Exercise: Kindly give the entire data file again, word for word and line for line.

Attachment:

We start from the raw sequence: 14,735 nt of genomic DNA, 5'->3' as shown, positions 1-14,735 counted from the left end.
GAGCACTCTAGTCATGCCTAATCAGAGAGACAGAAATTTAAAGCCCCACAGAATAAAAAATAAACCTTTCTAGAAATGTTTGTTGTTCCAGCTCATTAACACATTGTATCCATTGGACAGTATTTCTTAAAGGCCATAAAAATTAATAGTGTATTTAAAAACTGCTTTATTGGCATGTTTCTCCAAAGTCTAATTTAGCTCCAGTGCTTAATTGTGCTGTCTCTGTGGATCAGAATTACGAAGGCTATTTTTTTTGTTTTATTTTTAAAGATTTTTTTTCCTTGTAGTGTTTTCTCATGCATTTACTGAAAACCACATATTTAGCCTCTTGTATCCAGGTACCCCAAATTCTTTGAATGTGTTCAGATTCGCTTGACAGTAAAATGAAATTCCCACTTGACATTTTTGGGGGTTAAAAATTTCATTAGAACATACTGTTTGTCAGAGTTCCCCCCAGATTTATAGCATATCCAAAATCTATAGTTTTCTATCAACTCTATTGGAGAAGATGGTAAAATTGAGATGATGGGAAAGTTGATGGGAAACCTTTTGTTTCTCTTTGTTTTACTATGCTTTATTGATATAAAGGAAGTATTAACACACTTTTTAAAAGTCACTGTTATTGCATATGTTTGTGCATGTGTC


We start from the raw sequence: 14,735 nt of genomic DNA, 5'->3' as shown, positions 1-14,735 counted from the left end.
GAGCACTCTAGTCATGCCTAATCAGAGAGACAGAAATTTAAAGCCCCACAGAATAAAAAATAAACCTTTCTAGAAATGTTTGTTGTTCCAGCTCATTAACACATTGTATCCATTGGACAGTATTTCTTAAAGGCCATAAAAATTAATAGTGTATTTAAAAACTGCTTTATTGGCATGTTTCTCCAAAGTCTAATTTAGCTCCAGTGCTTAATTGTGCTGTCTCTGTGGATCAGAATTACGAAGGCTATTTTTTTTGTTTTATTTTTAAAGATTTTTTTTCCTTGTAGTGTTTTCTCATGCATTTACTGAAAACCACATATTTAGCCTCTTGTATCCAGGTACCCCAAATTCTTTGAATGTGTTCAGATTCGCTTGACAGTAAAATGAAATTCCCACTTGACATTTTTGGGGGTTAAAAATTTCATTAGAACATACTGTTTGTCAGAGTTCCCCCCAGATTTATAGCATATCCAAAATCTATAGTTTTCTATCAACTCTATTGGAGAAGATGGTAAAATTGAGATGATGGGAAAGTTGATGGGAAACCTTTTGTTTCTCTTTGTTTTACTATGCTTTATTGATATAAAGGAAGTATTAACACACTTTTTAAAAGTCACTGTTATTGCATATGTTTGTGCATGTGTC